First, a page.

Monday, March 27, 2017

Relearning the basics

It's a truth and a truism that you don't necessarily go to experts to learn the very basics: if you want to learn to paint, you'd better learn a bit about gauche vs oils vs watercolor and what brushes, or brushstrokes, do what, much less how to mix pigments, etc. before you do a class with Franzetti, Whelan, De Royo, Sam Flegal, or Melissa Gay.

This is because experts at doing are much in demand to do instead of teach, so their teaching time is limited and best saved for going from good to really good and need a lot of practice with the new techniques you just learned, eh?

Except... (there's always an except) When you learn from someone who's very good at what they do, and they're taking the time to start at the utmost basics, you can learn a heck of a lot faster because you get to skip a lot of guesswork, learning wrong, and having to unlearn the wrong way in order to relearn the right way.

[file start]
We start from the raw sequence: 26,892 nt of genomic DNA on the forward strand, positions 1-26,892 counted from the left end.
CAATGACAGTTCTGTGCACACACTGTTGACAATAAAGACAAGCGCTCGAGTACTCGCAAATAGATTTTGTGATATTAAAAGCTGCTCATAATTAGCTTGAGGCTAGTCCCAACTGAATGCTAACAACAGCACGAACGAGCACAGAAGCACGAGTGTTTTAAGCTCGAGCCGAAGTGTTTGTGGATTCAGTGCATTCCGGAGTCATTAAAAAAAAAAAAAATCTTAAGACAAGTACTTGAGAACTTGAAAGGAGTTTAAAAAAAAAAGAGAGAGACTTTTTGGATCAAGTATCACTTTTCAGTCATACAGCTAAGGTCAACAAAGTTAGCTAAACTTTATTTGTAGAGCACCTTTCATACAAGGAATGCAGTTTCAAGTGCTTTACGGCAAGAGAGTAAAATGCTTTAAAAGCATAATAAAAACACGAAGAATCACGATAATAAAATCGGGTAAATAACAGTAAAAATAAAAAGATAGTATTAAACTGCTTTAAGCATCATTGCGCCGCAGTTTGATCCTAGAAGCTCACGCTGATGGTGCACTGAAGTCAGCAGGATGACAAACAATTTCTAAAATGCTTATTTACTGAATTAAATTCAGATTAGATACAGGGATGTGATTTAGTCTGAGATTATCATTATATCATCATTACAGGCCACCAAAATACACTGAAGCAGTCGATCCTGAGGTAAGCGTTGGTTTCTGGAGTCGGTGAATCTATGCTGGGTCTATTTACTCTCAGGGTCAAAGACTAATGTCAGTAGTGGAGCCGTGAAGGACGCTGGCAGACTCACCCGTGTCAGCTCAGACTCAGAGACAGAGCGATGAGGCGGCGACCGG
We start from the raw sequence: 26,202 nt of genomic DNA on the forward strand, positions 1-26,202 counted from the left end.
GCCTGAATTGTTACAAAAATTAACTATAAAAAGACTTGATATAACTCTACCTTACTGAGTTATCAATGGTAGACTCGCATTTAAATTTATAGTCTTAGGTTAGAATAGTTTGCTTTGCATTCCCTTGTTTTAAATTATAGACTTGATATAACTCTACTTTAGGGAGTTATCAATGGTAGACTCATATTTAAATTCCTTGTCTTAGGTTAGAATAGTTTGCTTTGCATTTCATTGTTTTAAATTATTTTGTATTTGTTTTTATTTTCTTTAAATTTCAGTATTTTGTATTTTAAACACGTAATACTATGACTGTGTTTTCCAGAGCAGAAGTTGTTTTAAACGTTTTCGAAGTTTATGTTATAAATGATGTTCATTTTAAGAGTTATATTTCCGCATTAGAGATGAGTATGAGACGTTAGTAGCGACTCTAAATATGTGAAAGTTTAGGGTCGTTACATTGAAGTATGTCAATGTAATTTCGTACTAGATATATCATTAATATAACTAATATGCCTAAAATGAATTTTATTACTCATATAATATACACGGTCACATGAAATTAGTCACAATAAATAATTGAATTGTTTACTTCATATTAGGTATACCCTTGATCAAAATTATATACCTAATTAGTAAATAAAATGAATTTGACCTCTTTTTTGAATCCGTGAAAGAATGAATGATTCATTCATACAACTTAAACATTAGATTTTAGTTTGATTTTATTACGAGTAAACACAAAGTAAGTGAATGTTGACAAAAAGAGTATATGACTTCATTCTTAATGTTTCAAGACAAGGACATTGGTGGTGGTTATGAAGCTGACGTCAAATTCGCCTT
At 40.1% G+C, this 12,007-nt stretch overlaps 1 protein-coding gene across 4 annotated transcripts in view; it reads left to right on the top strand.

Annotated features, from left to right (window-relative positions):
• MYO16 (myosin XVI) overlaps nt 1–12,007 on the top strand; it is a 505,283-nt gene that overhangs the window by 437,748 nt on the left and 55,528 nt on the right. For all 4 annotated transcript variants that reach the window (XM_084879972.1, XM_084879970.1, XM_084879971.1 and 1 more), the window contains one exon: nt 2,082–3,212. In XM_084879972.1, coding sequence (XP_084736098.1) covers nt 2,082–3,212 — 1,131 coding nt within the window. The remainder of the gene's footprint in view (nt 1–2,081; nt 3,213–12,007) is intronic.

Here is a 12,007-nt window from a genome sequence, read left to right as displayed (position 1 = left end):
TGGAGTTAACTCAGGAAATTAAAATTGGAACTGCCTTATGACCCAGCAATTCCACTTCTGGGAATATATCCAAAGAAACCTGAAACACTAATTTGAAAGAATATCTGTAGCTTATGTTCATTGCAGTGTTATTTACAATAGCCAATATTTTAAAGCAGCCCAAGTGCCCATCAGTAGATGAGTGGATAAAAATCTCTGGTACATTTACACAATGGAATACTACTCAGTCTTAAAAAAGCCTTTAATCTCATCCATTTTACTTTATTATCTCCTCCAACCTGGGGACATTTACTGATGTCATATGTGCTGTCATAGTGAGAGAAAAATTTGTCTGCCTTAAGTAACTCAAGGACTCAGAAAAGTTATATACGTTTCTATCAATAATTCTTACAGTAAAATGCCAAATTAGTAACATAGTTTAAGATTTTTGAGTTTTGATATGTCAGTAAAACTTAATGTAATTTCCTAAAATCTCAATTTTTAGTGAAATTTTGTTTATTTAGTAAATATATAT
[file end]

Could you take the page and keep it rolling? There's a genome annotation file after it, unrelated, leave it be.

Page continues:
And a surprising amount of what goes wrong at the mid level, preventing you from getting to great, has to do with needing to go back and fix / perfect the basics.

I've been lucky, or unlucky, enough to receive basic flying instruction in several different environments, from Palo Alto to Alaska Oklahoma to Appalachia. This was partially a function of running out of money for instruction before achieving the license several times, and partially a function of relearning after physical therapy. When your muscles no longer pull with the same amount of force or pressure that you used to have, it's a good idea to go over the basics of how much push, pull, turn, and twist to do before you get into a tight spot where you really need the airplane to do what you think you told it to do.